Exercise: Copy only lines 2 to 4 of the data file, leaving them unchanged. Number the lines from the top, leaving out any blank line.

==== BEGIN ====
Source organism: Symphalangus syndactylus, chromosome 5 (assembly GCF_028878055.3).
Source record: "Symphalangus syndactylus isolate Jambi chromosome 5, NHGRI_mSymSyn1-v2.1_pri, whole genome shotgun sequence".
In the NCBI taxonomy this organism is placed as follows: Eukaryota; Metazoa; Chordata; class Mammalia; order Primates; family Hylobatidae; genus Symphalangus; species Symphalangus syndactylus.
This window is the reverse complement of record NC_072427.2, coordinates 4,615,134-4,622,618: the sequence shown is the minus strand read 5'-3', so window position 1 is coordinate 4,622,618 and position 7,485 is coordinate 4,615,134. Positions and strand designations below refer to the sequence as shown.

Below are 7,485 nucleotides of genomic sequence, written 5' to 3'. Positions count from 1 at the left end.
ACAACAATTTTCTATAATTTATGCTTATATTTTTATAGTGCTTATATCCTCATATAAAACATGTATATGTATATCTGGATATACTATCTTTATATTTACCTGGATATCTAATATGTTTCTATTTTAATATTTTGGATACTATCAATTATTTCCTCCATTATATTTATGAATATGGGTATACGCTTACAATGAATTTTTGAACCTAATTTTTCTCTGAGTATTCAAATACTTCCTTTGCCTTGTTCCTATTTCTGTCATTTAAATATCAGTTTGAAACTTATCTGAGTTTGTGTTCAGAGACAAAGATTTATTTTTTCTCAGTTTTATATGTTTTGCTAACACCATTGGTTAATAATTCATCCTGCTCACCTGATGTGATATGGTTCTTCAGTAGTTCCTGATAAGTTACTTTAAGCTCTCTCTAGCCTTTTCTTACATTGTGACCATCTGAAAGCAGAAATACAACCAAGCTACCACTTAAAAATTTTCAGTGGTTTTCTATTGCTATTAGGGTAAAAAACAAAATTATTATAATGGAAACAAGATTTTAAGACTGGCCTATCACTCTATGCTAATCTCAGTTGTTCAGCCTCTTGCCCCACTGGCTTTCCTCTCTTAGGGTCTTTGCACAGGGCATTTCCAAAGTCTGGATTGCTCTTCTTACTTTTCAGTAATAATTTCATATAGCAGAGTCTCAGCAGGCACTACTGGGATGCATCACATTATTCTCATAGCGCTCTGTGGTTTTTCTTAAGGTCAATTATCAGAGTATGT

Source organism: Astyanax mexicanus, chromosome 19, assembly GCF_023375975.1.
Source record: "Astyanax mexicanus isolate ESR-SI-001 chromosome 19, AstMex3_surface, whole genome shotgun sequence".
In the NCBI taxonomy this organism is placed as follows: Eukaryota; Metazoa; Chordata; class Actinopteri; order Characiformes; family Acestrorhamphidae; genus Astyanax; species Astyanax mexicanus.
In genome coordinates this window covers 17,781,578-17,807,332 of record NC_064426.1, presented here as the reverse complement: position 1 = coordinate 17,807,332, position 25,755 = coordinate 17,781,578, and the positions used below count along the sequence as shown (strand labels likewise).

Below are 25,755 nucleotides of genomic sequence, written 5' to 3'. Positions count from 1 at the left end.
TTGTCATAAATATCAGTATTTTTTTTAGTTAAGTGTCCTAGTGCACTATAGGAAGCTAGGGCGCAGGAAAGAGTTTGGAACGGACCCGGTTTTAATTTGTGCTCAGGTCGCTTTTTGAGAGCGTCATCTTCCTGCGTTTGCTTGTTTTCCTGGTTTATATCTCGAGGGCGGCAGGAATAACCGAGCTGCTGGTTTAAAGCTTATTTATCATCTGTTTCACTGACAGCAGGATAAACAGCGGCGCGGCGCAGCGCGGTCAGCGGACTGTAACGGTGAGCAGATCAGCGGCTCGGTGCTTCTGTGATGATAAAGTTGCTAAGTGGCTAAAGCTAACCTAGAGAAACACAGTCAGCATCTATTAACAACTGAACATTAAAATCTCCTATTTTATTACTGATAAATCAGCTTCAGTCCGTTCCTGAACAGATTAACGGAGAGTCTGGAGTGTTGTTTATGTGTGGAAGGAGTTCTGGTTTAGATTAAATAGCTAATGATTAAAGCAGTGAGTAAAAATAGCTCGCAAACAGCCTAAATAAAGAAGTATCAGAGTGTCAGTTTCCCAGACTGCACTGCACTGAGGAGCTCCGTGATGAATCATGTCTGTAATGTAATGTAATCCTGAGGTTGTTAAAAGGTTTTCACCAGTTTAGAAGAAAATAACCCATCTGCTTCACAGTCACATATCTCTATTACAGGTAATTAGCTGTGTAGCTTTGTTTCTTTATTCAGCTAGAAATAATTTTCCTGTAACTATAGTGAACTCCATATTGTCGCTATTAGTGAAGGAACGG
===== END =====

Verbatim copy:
Source record: "Symphalangus syndactylus isolate Jambi chromosome 5, NHGRI_mSymSyn1-v2.1_pri, whole genome shotgun sequence".
In the NCBI taxonomy this organism is placed as follows: Eukaryota; Metazoa; Chordata; class Mammalia; order Primates; family Hylobatidae; genus Symphalangus; species Symphalangus syndactylus.
This window is the reverse complement of record NC_072427.2, coordinates 4,615,134-4,622,618: the sequence shown is the minus strand read 5'-3', so window position 1 is coordinate 4,622,618 and position 7,485 is coordinate 4,615,134. Positions and strand designations below refer to the sequence as shown.